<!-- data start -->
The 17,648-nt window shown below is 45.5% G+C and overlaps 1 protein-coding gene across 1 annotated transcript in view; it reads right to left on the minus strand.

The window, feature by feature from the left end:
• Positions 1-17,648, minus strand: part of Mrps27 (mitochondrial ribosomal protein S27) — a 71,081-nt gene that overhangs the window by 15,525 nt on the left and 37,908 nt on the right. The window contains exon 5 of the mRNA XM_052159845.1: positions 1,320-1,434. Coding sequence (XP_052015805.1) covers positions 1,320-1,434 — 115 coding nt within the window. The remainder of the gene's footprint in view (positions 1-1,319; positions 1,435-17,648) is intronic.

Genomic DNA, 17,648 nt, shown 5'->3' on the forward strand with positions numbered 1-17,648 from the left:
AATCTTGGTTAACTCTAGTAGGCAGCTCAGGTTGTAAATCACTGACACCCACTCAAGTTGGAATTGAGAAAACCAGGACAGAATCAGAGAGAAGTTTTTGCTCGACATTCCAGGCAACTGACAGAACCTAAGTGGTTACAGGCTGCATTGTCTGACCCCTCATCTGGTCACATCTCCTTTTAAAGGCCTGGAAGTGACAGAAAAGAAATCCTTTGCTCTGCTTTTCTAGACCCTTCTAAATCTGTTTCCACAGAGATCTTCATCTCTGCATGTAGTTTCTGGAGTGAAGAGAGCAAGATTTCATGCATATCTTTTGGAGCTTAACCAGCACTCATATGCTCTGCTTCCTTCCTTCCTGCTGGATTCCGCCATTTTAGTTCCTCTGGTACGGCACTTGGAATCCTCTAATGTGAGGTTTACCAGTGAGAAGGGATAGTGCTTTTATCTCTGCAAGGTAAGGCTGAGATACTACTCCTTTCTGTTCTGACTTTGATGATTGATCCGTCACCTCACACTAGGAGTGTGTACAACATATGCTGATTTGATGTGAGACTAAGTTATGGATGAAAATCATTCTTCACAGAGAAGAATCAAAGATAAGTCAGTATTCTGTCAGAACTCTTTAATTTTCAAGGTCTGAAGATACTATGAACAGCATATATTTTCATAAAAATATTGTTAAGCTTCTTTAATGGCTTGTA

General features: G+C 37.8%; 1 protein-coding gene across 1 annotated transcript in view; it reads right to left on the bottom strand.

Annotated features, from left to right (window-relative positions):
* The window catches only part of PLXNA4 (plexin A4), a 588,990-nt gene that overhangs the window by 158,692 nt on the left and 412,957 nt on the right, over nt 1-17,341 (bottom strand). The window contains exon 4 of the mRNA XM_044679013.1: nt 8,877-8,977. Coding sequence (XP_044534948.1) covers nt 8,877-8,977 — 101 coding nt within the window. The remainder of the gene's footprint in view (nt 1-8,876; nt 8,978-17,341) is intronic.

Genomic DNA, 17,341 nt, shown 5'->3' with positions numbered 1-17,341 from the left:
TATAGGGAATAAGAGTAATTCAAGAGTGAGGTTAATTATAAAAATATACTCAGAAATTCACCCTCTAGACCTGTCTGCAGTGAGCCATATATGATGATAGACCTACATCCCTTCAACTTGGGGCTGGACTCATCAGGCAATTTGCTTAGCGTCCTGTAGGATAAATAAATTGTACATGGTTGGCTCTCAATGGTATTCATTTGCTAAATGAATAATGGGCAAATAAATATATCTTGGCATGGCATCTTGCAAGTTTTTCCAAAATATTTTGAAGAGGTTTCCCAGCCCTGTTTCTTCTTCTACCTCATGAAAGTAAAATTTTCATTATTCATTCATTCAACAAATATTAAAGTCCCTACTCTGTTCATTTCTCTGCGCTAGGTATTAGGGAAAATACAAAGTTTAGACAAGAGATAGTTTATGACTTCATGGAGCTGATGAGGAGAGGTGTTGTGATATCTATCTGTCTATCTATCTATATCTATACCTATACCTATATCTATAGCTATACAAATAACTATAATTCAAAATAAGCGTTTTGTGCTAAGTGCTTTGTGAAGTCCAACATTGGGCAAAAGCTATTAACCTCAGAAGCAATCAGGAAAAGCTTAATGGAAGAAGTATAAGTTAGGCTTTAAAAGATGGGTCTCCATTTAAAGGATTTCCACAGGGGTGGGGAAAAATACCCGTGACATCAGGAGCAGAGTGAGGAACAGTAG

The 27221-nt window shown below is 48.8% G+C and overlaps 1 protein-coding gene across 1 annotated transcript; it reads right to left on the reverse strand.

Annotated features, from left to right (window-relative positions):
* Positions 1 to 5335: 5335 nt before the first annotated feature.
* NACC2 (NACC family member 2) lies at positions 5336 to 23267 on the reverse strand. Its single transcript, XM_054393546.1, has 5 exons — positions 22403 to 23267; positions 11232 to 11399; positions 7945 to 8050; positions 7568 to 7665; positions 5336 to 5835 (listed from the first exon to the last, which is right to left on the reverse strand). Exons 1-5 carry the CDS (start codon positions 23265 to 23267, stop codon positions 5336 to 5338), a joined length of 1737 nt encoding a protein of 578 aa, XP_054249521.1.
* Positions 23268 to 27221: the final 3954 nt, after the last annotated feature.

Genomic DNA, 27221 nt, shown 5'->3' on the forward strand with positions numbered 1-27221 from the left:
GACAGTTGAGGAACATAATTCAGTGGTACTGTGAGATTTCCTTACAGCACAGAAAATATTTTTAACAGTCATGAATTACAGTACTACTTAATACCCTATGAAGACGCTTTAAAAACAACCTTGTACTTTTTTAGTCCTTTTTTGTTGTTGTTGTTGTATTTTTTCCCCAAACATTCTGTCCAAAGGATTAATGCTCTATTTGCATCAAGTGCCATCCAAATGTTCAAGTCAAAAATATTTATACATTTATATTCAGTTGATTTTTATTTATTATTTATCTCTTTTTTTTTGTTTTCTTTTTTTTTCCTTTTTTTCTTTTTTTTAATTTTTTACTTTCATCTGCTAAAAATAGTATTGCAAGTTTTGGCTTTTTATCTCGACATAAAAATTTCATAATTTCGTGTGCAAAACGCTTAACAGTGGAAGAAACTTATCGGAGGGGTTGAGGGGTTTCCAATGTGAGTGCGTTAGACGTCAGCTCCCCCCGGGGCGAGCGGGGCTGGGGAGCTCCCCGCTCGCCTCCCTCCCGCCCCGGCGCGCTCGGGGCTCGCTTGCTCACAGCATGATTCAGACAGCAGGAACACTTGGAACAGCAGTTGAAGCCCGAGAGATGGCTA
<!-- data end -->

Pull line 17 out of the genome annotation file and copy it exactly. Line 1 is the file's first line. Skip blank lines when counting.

GACAGTTGAGGAACATAATTCAGTGGTACTGTGAGATTTCCTTACAGCACAGAAAATATTTTTAACAGTCATGAATTACAGTACTACTTAATACCCTATGAAGACGCTTTAAAAACAACCTTGTACTTTTTTAGTCCTTTTTTGTTGTTGTTGTTGTATTTTTTCCCCAAACATTCTGTCCAAAGGATTAATGCTCTATTTGCATCAAGTGCCATCCAAATGTTCAAGTCAAAAATATTTATACATTTATATTCAGTTGATTTTTATTTATTATTTATCTCTTTTTTTTTGTTTTCTTTTTTTTTCCTTTTTTTCTTTTTTTTAATTTTTTACTTTCATCTGCTAAAAATAGTATTGCAAGTTTTGGCTTTTTATCTCGACATAAAAATTTCATAATTTCGTGTGCAAAACGCTTAACAGTGGAAGAAACTTATCGGAGGGGTTGAGGGGTTTCCAATGTGAGTGCGTTAGACGTCAGCTCCCCCCGGGGCGAGCGGGGCTGGGGAGCTCCCCGCTCGCCTCCCTCCCGCCCCGGCGCGCTCGGGGCTCGCTTGCTCACAGCATGATTCAGACAGCAGGAACACTTGGAACAGCAGTTGAAGCCCGAGAGATGGCTA